I received an email from the "Save Our Councils Coalition Committee" about council amalgamation. Below is my reply to their questions.
1) Which Political Party are you a member of?
2) Does your political party commit to respecting local communities and each community’s right to have and participate in their local council?
The Future Party does not have a formal position regarding council amalgamations.
3) Does your political party pledge that it will not vote for or enable or support any policy of forced council amalgamations?
Considering that this is a federal election, and council amalgamations are a state-based issue, I will not, by default, vote for forced amalgamation of councils in NSW.
4) Does your political party commit to a policy of ensuring that where an amalgamation is proposed, the community of each local council area, via a valid referendum, must each have voted by majority in favour of the amalgamation prior to that amalgamation proceeding?
The people of NSW vote democratically to elect a government that decides the boundaries of council areas. It's probably not a good idea to vote all the time on every single boundary change for councils. The Future Party remains committed to the council makeup being elected by the people.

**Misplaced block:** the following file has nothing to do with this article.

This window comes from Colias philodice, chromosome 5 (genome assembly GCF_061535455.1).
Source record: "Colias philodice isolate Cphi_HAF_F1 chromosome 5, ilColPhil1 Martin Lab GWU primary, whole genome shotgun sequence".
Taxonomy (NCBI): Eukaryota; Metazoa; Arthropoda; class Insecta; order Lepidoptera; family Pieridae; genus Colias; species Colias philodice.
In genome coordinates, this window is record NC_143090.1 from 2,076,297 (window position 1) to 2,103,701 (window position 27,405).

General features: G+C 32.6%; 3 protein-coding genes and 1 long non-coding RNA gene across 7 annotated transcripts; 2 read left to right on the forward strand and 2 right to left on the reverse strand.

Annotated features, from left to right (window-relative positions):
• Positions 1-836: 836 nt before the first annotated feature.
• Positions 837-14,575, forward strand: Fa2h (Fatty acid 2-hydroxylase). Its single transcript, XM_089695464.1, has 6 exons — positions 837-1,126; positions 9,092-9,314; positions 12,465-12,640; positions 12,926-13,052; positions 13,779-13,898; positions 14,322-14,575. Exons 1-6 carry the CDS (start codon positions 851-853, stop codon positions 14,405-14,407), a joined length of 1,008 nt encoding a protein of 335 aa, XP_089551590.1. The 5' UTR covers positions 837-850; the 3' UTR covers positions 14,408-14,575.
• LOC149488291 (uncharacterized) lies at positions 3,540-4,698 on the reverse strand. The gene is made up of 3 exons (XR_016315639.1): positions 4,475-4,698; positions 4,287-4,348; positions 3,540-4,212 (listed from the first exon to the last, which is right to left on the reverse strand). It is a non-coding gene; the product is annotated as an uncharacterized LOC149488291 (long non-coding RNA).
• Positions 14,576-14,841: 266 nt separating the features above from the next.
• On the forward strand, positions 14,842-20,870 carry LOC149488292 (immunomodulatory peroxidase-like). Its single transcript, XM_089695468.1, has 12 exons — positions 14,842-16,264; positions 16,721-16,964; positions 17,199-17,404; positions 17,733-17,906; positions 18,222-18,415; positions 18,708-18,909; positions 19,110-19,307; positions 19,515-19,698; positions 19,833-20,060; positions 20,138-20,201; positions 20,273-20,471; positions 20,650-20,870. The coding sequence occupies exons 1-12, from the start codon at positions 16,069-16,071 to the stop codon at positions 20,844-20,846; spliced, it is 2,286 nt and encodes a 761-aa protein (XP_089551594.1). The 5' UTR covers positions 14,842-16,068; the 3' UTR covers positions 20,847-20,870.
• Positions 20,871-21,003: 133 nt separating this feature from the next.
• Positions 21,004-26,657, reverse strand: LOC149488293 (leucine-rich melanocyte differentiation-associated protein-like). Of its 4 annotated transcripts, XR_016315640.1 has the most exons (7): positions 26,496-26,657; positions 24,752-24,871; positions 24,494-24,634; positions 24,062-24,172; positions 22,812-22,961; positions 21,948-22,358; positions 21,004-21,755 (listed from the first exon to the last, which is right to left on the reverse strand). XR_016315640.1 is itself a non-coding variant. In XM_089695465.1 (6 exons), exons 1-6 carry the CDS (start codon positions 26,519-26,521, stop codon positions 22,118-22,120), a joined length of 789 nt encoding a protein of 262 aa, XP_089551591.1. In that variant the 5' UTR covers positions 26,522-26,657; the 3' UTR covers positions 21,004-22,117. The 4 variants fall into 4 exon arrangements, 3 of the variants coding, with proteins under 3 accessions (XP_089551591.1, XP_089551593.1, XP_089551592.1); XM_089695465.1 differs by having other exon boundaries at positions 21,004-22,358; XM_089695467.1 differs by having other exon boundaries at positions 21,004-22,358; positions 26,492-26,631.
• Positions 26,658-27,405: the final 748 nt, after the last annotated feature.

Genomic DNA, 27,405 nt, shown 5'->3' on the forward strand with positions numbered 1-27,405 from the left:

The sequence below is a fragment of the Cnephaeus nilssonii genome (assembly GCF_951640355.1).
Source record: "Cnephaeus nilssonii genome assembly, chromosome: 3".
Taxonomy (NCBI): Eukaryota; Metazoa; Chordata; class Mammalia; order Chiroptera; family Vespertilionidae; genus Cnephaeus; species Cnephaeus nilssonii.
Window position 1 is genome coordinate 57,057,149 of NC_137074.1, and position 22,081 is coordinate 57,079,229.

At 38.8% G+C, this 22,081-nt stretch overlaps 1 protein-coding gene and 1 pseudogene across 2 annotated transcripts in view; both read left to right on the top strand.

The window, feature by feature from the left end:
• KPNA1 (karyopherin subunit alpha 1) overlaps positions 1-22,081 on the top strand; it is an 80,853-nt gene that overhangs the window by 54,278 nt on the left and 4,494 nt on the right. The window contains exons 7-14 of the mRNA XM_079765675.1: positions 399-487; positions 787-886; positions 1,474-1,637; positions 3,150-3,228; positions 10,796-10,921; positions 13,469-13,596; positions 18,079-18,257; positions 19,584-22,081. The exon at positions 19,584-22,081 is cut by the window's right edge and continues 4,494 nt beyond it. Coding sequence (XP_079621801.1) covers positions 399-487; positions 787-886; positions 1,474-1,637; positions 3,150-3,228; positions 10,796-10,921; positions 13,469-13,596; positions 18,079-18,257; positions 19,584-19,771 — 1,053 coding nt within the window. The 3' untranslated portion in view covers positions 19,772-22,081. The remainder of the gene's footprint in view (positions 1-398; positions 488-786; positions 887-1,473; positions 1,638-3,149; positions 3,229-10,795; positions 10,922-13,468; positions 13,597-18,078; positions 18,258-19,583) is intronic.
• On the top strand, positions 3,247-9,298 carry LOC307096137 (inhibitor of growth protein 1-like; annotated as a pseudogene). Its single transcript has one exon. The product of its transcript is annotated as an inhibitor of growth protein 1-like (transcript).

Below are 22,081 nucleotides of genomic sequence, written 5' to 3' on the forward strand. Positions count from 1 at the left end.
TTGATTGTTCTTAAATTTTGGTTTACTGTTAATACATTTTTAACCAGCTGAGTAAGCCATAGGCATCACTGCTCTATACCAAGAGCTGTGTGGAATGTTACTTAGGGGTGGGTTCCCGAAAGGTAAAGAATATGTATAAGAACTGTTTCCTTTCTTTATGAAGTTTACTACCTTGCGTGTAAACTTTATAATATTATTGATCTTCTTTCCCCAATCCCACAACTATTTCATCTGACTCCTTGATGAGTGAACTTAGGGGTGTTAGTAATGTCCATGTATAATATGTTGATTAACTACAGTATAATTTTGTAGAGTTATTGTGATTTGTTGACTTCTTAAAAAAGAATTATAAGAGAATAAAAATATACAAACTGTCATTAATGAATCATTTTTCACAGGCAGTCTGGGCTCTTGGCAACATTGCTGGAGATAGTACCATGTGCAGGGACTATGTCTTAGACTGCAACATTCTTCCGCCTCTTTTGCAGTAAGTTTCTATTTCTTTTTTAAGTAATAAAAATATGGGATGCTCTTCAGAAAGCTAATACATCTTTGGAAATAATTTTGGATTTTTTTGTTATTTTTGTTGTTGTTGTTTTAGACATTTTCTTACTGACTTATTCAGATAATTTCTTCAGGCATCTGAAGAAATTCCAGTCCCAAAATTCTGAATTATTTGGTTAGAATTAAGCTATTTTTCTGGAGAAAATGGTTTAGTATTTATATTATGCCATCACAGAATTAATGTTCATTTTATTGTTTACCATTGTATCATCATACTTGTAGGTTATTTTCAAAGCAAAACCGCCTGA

5) Further comments (optional) :
The following is my personal position on councils, not a position of the party.
The current council structure is not really representative of the communities that they are supposed to represent. For example, my old council, Blacktown city council, has more people than Darwin. A 'community' of that size is made up of hundreds of thousands of people who have no connection with almost all the other people in the region. What's worse, each council replicates service provision (rubbish collection etc) and argue back and forth with the NSW government over paying for roads and other infrastructure.
This leaves the NSW government with having to run NSW like a city-state with the Sydney basin requiring constant intervention to make sure that the whole system works. It would be much better for the Sydney basin to be administratively run as a single entity for the majority of the services that scale to a state level (rubbish collection, roads, water etc) while having much smaller communities in charge of things like streetscaping and community events.
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